Baseball lifer moves into administration
25 July 2019
An Australian baseball identity with a wealth of experience in the sport, Melbourne Aces Assistant General Manager Craig “Frita” Kernick is relishing his new role in club administration and he is excited about the potential of the national league as it continues the transition to private ownership that commenced last season.
For many who have been around the sport in this country for a while, Craig “Frita” Kernick may be more readily identified as the committed bloke known to knock down outfield fencing while striving to take a fly ball – or as the versatile third-sacker who pursued an errant cap while simultaneously completing a defensive play in a vital ABL game many moons ago.
He will also be fondly acknowledged as a hard-nosed competitor, a coach, a manager, a baseball media personality and, for many, a mate who has truly earned the sobriquet of “baseball lifer” – one of those rare persons who can be entrusted with doing his very best for the betterment of Australian baseball when afforded the opportunity.
Trained as a greenkeeper in his younger days, Craig Kernick was apprenticed at Moorabbin Bowling Club and moved around Melbourne as head greenkeeper for some twenty years. He spent time working at the prestigious Metropolitan Golf Club and then progressed into golf course construction – helping build Moonah Links, Ranfurlie, Sandhurst and other facilities.
He was a driving force behind the former long-running Baseball Radio programme and he has worked on live broadcast of numerous baseball events including Australian Baseball League, Premier 12, WBSC Under 15 World Cup and Women’s World Cup – all of which have helped hone his skills as a baseball commentator with a fine grasp of the sport at all levels.
To our knowledge, “Frita” remains the only Australian to have held anchoring and special comment roles at major international baseball events.
More recently he was employed as a delivery driver for Jet Couriers, the Melbourne Aces franchisee which has seen fit to apply his expertise and baseball acumen to its club development.
“It is a pretty exciting atmosphere, really,” Craig Kernick told Australian Baseball Alumni of the administrative challenge that he took up at the start of July this year.
“This is a first for Victorian baseball – to have private ownership of an ABL team - and the freedom to make decisions and share ideas with like-minded enthusiastic baseball people to me is a real buzz, and it offers a real opportunity to contribute.”
It has been an interesting journey for Craig “Frita” Kernick to reach this point in his baseball life, with a broad range of experiences along the way.
“I started at Moorabbin Baseball Club (in south-east Melbourne) after seeing my cousin Jeff Howe play there,” Kernick said. “His father Clyde played back in the era when baseball was a curtain-raiser to AFL games. They moved to Cheltenham to live, and back then Moorabbin Baseball Club used to play where St Kilda AFL team currently call home in Linton St, Moorabbin.”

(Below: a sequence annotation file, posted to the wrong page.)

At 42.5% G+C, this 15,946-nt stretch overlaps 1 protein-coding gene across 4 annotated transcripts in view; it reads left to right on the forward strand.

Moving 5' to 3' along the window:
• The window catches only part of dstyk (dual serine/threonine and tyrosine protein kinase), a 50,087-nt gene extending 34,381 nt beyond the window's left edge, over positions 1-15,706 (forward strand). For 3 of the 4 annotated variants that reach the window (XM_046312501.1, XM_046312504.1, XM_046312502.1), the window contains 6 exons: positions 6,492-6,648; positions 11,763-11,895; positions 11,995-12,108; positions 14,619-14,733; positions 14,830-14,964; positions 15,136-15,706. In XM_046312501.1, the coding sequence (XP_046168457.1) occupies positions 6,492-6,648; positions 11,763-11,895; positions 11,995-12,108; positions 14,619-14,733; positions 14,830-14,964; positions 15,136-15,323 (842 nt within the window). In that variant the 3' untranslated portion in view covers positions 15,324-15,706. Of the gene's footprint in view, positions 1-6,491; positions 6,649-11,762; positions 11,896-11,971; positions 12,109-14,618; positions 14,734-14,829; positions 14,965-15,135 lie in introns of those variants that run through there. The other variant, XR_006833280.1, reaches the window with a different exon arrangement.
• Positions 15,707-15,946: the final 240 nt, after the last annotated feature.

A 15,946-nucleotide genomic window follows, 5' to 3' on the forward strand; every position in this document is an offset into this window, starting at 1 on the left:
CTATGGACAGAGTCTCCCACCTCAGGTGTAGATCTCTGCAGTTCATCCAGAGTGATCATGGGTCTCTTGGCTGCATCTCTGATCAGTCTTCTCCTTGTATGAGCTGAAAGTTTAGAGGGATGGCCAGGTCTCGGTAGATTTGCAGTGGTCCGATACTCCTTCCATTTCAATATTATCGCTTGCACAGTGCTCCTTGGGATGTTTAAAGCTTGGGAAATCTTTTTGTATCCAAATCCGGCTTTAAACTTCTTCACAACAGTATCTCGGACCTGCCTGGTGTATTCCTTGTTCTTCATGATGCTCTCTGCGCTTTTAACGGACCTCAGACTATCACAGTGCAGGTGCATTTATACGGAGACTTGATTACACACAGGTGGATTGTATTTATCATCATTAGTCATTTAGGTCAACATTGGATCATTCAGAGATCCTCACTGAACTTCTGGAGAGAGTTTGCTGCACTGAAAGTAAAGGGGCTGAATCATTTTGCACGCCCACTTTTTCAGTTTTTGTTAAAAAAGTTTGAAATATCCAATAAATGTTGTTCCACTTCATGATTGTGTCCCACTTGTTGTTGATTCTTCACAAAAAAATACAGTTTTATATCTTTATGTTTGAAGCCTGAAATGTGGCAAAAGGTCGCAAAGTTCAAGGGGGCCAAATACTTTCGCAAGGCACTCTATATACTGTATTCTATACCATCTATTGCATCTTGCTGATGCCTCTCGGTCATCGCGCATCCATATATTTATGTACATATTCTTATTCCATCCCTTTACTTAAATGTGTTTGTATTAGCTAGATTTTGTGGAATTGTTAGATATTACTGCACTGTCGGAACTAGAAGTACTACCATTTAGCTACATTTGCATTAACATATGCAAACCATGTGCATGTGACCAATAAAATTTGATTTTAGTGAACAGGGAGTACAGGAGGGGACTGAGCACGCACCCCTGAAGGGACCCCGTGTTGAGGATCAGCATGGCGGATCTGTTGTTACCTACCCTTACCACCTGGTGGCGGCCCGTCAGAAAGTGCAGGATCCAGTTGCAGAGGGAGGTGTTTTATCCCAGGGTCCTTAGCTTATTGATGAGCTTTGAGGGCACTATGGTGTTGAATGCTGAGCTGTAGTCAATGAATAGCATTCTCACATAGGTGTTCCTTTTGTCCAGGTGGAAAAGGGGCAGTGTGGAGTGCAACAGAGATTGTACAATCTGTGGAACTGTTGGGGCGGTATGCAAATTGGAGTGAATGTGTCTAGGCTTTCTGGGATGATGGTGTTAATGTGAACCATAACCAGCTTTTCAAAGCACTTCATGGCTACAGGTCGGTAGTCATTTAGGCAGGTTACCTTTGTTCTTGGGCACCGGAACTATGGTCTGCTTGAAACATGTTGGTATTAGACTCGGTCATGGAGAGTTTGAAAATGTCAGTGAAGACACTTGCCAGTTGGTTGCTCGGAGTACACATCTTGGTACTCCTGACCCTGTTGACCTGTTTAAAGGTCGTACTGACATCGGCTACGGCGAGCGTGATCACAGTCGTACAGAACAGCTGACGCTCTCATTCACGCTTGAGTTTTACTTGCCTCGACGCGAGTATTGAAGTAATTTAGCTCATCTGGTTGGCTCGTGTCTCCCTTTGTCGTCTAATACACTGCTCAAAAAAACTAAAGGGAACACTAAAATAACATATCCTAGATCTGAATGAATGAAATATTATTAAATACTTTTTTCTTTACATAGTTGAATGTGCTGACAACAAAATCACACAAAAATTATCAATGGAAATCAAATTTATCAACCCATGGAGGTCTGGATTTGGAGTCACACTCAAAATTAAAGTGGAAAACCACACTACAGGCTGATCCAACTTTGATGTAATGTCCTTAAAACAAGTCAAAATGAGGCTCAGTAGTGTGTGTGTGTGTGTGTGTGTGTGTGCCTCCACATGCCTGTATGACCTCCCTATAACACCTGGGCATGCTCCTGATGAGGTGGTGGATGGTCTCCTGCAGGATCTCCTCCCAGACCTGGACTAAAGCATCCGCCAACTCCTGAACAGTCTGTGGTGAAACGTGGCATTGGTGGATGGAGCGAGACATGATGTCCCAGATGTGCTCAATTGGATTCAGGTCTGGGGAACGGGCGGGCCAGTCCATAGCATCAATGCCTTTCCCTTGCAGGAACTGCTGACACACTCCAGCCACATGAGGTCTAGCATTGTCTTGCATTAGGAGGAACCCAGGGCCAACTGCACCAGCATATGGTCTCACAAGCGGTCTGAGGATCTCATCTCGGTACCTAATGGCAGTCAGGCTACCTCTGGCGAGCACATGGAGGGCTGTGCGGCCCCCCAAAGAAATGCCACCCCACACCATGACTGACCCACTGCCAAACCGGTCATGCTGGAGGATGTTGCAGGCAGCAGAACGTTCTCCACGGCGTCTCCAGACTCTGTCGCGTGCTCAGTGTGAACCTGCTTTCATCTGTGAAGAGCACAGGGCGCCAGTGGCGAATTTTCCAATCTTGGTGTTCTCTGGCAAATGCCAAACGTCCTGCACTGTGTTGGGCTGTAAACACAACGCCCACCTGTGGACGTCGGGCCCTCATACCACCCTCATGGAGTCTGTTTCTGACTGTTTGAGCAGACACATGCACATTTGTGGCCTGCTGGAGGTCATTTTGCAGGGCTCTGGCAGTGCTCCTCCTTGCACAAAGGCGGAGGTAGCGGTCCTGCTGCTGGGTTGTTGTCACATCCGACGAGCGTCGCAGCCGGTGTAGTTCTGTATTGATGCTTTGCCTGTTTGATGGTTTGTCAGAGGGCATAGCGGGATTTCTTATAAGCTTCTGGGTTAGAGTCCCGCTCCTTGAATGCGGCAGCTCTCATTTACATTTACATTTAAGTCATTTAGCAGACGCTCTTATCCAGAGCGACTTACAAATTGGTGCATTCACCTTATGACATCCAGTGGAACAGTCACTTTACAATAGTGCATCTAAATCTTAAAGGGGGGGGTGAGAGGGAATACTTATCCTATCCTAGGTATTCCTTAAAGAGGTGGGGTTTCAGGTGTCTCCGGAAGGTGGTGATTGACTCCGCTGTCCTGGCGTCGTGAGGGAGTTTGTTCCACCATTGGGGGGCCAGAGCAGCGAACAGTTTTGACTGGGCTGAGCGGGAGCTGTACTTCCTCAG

“I played the bulk of my career at Moorabbin and towards the end of my playing life transitioned towards coaching at Ormond-Glenhuntly Baseball Club, then Melbourne Baseball Club. I did sit out of baseball all together for five or six years with knee problems, then returned to coach the Bonbeach and Cheltenham clubs.”
“Now I help out the Frankston Tomatoes reserves in Dandenong winter league – which I really enjoy,” he said.
Acquiring almost cult-figure status in the old Australian Baseball League, Kernick has fond recollections of those times and he is very well placed to reflect upon where the resurrected league could and should be heading – notwithstanding the challenges that need to be addressed.
“The first ABL was a time in my life I will always cherish,” Kernick said. “It was the highest standard of baseball I had ever played, and I got to play alongside professional baseballers and guys I really looked up to as athletes. I recently saw old photos from those days - with crowds of over 10,000 people - and my hope is this new version of the ABL can generate that sort of support and excitement over time.”
“Personally, without a doubt winning the first ABL title ever played in Australia in 1989/90 with the Waverley Reds was a massive baseball highlight for me, but then I was fortunate enough to a part of the 1992/93 Melbourne Monarchs ABL title which was the most fun I ever experienced as a player.”
“I will always have fond memories of that team both on and off the field!”
And what of incidents – back then – such as the one involving a fence coming off second best and of an errant cap assuming a lead role in an infield play at Whitten Oval? Surely just baseball folklore nourished over a few too many jars of post-match refreshment?